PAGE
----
Most ‘peak millennials’ in B.C. say they can’t afford a home: survey

New research suggests four-fifths of those ages 25-30 don’t think they can buy in the next five years

Four out of five ‘peak millennials’ in B.C. don’t think they can afford a home, a new Royal LePage survey suggests.

The province has the highest percentage of 25- to 30-year-olds who believe they won’t be able to buy a home within the next five years, at a rate of 20-30 per cent higher than anywhere else in Canada.

With the number of ‘peak millennials’ set to increase by 17 per cent by 2021, the survey suggests the age group is set to be the driving force in the Canadian real estate market, whethey they choose to buy or rent.

Most millennials across the country yearned for a traditional standalone home, the survey said, but high housing prices in B.C. are pushing them towards lower-cost options, with 43 per cent looking to buy a condo or townhome.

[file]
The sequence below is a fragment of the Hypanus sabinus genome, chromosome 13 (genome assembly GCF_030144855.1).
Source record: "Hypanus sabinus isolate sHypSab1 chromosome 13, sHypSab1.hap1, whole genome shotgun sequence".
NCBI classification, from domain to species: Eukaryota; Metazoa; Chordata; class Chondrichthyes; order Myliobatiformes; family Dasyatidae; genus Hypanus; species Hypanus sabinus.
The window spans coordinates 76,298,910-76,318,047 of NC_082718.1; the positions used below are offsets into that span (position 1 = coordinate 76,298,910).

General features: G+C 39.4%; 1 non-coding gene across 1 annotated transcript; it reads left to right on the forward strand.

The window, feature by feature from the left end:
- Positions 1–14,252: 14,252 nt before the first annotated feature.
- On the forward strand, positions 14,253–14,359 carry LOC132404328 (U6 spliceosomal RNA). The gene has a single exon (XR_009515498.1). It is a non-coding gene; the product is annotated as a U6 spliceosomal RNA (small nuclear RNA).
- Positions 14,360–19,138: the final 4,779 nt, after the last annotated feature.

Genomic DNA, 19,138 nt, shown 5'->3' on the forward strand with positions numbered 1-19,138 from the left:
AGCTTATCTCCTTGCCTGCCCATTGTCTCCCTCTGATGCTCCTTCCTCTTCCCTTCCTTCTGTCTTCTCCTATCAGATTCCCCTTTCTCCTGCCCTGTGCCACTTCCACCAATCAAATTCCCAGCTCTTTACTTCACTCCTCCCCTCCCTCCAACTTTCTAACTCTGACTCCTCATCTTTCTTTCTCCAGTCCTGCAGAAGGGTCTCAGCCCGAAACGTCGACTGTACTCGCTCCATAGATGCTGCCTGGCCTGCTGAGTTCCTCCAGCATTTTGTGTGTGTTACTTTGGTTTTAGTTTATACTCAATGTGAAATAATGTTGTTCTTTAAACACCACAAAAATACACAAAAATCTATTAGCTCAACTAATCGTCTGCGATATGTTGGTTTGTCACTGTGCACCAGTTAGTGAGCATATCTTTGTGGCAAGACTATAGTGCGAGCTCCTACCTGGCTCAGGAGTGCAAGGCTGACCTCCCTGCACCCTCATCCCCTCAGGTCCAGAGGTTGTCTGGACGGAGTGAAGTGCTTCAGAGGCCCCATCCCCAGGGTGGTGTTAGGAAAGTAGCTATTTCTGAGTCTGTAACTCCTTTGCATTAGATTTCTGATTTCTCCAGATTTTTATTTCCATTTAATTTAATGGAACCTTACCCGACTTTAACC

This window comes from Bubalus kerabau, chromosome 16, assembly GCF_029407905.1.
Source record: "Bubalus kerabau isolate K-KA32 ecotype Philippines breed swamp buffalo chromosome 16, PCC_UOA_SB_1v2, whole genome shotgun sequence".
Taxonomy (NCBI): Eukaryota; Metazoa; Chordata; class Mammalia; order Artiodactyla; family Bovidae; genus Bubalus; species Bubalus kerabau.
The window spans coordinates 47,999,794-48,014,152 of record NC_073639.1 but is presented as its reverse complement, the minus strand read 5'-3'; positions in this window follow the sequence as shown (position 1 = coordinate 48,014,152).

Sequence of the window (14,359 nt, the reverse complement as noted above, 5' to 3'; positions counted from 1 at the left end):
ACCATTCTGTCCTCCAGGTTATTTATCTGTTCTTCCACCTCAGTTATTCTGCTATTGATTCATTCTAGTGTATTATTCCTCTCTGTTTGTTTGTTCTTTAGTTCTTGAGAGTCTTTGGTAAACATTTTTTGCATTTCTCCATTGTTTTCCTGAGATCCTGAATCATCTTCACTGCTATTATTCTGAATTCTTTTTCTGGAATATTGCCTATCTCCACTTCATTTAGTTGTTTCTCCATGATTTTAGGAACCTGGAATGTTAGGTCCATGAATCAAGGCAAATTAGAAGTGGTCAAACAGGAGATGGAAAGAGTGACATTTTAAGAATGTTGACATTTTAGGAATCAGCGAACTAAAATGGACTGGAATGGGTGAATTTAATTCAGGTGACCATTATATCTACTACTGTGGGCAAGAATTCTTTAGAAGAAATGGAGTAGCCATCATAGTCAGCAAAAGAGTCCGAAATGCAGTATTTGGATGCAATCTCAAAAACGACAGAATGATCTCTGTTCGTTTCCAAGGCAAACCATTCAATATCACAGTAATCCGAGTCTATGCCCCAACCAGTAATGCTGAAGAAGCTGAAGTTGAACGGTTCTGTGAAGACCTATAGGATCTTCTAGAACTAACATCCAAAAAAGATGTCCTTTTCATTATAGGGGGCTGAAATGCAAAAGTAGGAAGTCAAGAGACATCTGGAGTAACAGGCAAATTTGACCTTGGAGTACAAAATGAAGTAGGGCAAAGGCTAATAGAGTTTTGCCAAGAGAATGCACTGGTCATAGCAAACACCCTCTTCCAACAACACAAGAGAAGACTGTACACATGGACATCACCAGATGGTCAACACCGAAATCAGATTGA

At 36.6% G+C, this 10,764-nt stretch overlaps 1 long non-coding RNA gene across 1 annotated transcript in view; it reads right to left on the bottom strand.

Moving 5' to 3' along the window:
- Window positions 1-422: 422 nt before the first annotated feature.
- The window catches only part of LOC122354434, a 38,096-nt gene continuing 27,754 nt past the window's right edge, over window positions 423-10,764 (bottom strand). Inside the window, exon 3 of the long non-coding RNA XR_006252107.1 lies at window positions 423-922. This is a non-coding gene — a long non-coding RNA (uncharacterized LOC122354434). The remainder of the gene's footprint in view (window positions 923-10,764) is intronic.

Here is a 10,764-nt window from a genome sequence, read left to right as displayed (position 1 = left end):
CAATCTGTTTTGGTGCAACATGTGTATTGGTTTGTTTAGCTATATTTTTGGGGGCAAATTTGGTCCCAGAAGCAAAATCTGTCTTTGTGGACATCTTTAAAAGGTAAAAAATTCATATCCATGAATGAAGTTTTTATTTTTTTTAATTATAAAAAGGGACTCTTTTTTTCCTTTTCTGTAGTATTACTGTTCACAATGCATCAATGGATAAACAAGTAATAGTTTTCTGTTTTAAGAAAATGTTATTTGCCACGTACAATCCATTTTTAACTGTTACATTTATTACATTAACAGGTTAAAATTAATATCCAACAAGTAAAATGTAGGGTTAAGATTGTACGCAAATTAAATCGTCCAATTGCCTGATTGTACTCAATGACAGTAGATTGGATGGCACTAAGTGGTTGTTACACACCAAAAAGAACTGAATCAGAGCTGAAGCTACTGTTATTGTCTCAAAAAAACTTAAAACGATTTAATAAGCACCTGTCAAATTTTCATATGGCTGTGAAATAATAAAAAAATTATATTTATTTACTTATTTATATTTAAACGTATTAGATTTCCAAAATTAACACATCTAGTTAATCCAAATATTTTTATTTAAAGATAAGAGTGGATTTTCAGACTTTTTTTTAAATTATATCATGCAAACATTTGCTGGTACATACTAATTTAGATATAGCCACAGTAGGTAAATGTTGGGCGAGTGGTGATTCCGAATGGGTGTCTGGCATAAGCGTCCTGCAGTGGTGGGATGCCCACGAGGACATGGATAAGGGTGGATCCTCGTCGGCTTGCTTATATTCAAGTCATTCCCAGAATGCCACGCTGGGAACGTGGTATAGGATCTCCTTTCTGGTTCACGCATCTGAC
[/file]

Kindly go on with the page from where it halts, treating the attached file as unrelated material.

It might be for good reason. When the survey compared how many square feet that $350,000 would buy across Canada, B.C. came out at the bottom of the list, with an average of 1,187 sq. ft.

That compares to the Canadian average of 1,272 sq. ft. Ontario came in second to last with 1,338 sq. ft., while those looking for the most value should head to Atlantic Canada where they can get 1,934 sq. ft.

City-wise, B.C. had the worst deals again, with $350,000 in the Greater Vancouver area only buying a two-bedroom 879-sq.-ft. condo.

The Greater Toronto area came close with a two-bedroom 910-sq.-ft. condo. The two best places to buy were Fredericton and Charlottetown, with a four-bedroom 2,568-sq.-ft. house and a four-bedroom 2,379-sq.-ft. house, respectively.